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Best Cover Band of All-Time?

Deeper into the realms of the Grateful Dead’s music than you’ve ever gone before
by Nate LaPointe

Speaking of songs, the Grateful Dead were hands down the best cover band of all time. From Johnny Cash and Merle Haggard to Chuck Berry and Otis Redding, to Buddy Holly and Bob Dylan, the timeless nature of these songs has been cemented even further by being covered by the Grateful Dead. “Not Fade Away” IS a Grateful Dead song. “All Along the Watchtower” IS a Grateful Dead son

Due to the somewhat nerdy music approach to this column, I’m going to stay here for a while longer. All of us have talked to that guy who says, “Yeah, I saw the first time they played “St. Stephen” since such and such date.” As annoying as this guy can be, it tells us much about the culture of the Grateful Dead setlist. With no prior experience, I’m certain that a hardcore Journey fan does not talk about that, “sick version of “Don’t Stop Believing” from the Spectrum in ’82,” because they likely played the damn song the same damn way every damn time at every damn show. No offense to Journey fans out there, BUT the fantasy baseball aspect to the Dead’s setlists is appealing.

You’ve likely heard me reference Deadbase a time or two. If you don’t have one of these books, get one. It will likely keep you off social media for hours. One of my favorite things to do is look at trends, like I’ll look up a song in the “every time played” section and notice what song came before it, what song came after it, and how many shows lapsed between performances. Often, we notice trends. In fact, I’ve got full podcast episodes coming about some of these trends. Stay tuned. But for instance, I’m looking at “Sugar Magnolia.” We know this was normally an epic show closer and would occasionally open the New Year’s set after the countdown, but it was rarely a first-set opener. EXCEPT October 27, 1991 in Oakland. So I look at the song list and see they go into ‘Sugaree.” So now I HAVE to listen. Here’s the Sugar Mag intro through the first chorus and guitar solo…Go find it….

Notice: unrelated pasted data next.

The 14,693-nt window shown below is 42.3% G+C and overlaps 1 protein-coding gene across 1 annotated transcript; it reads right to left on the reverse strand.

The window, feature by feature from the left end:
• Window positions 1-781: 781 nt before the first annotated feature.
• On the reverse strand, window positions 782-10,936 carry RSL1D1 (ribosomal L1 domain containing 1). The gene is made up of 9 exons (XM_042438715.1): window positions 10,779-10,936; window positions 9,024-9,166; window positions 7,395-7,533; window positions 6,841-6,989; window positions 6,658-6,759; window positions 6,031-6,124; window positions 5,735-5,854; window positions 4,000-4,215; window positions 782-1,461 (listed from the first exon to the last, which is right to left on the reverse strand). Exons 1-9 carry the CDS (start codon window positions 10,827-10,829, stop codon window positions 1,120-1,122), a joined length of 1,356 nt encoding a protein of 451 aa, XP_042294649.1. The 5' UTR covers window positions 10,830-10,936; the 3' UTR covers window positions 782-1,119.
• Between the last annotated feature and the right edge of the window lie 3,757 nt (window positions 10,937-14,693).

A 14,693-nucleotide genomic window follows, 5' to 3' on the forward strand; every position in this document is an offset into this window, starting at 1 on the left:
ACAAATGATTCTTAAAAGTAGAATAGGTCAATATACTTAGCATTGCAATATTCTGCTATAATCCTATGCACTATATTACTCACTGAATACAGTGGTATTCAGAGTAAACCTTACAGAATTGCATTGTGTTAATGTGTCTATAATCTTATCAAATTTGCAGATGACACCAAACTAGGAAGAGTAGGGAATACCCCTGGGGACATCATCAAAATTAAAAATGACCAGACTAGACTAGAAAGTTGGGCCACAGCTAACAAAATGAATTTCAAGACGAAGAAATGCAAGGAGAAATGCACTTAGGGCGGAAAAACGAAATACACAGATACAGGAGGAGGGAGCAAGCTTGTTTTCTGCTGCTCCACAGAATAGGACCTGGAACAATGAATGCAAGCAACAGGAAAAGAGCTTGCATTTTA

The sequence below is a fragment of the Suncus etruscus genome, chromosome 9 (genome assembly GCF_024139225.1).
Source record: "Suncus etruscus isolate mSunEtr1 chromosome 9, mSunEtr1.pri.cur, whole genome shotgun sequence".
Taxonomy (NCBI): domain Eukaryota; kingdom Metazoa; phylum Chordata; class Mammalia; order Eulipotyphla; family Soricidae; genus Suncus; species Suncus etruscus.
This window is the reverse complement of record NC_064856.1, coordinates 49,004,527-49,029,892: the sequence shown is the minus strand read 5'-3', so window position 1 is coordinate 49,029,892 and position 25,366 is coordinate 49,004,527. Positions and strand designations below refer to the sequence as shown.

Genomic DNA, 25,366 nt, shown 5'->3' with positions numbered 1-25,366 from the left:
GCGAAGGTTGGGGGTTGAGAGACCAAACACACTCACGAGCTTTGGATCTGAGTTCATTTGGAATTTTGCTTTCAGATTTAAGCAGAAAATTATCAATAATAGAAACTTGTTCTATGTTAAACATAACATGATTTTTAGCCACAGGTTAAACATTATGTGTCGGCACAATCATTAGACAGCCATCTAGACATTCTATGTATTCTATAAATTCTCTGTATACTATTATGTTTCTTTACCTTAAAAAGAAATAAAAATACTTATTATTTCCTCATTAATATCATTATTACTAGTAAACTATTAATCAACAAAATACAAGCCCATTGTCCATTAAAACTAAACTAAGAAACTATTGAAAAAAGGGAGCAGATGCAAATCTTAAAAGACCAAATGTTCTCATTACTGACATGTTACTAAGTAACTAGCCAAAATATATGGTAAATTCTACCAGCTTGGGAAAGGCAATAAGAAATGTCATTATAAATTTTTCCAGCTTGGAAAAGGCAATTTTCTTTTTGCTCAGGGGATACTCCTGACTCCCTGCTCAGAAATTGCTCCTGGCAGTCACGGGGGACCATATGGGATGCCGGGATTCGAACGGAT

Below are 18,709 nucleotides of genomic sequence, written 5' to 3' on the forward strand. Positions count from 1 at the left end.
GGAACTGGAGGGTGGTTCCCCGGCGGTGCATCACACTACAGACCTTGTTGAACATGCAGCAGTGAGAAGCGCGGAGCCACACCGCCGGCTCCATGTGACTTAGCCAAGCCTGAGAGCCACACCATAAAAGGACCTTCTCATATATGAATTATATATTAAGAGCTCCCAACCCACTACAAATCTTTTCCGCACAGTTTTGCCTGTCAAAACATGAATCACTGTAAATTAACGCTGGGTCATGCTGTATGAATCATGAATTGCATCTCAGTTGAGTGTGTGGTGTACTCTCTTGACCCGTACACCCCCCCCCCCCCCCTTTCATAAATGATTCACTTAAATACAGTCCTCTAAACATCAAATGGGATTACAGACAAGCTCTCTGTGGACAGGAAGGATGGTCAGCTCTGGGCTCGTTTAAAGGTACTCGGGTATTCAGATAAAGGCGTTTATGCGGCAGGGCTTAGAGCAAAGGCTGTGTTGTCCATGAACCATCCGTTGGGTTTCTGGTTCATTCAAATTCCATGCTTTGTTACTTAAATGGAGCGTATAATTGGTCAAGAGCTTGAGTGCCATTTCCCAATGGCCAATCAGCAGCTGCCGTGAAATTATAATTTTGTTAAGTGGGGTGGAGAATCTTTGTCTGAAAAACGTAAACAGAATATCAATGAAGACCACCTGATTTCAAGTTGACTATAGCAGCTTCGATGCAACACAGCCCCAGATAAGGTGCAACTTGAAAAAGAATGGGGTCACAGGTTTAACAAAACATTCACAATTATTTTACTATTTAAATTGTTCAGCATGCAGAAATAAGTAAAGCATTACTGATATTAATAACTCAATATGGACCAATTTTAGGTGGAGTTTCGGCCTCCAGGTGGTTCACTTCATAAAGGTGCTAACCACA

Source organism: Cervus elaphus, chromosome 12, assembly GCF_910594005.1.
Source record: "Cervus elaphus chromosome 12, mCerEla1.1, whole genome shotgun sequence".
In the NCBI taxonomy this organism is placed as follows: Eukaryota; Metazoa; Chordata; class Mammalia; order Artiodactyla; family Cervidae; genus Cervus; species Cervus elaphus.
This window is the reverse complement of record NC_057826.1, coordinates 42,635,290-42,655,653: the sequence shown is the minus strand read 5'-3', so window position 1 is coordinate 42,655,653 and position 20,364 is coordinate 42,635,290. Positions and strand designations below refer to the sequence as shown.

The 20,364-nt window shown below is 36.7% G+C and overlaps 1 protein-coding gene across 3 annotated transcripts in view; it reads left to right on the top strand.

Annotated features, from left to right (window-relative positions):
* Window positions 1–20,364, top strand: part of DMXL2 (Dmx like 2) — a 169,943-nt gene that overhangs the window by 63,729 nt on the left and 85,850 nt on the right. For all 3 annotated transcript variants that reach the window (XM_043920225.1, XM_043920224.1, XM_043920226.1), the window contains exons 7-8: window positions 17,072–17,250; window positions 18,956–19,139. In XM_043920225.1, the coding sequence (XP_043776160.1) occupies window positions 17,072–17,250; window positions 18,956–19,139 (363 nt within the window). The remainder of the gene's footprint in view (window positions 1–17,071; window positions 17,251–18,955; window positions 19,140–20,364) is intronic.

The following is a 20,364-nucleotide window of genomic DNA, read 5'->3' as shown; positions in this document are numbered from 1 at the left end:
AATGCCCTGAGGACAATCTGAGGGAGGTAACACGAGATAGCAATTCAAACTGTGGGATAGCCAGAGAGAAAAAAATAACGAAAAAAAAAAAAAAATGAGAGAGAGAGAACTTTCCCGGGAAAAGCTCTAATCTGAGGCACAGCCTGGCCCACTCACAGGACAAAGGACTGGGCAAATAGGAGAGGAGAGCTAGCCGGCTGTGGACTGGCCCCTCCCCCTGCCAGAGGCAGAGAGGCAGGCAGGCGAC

You hear it’s not quite the same rocking energy as it would had it been a show closer. The crowd is clearly happy, but not rocking.  You can FEEL the crowd settle into the swampy “Sugaree” groove and prepare for a full night of music, fully expecting to hear “Sunshine Daydream” later in the evening, which, spoiler alert, they DON’T play.

More music later. Next, the culture surrounding the five+ decades of the Grateful Dead is nearly as defining as the music, in my opinion. We all know a guy who HATES the Dead because he was a punk guy in LA in the ‘70s. Or someone who won’t wear Birkenstocks because their annoying Deadhead friend years ago used to wear them. Likely these associations are not music related at all and are more in reference to the culture. 

We talk about Birkenstocks and veggie burritos, miracle tickets and doses in the lot, tie-dyes and dreadlocks, but ultimately we are talking about community, acceptance, unique experiences, mindfulness, magic, synchronicity, and countless other terms that fit into this category of existing on this planet. We look for these defining moments in our lives and many of us find it in the culture of the Grateful Dead. And it’s not by accident. Jerry worked hard to make sure we had a safe space to be ourselves and have amazing experiences. He led by example. He was vulnerable in front of us and with us. He shared his most precious gift, his music. And he did it in sometimes quite scary moments. I’m reminded of an interview I saw once in which Jerry talks about a memorable night on acid. You can find it in Jerry On Jerry (but get the audio version, so you can hear Jerry tell it himself!).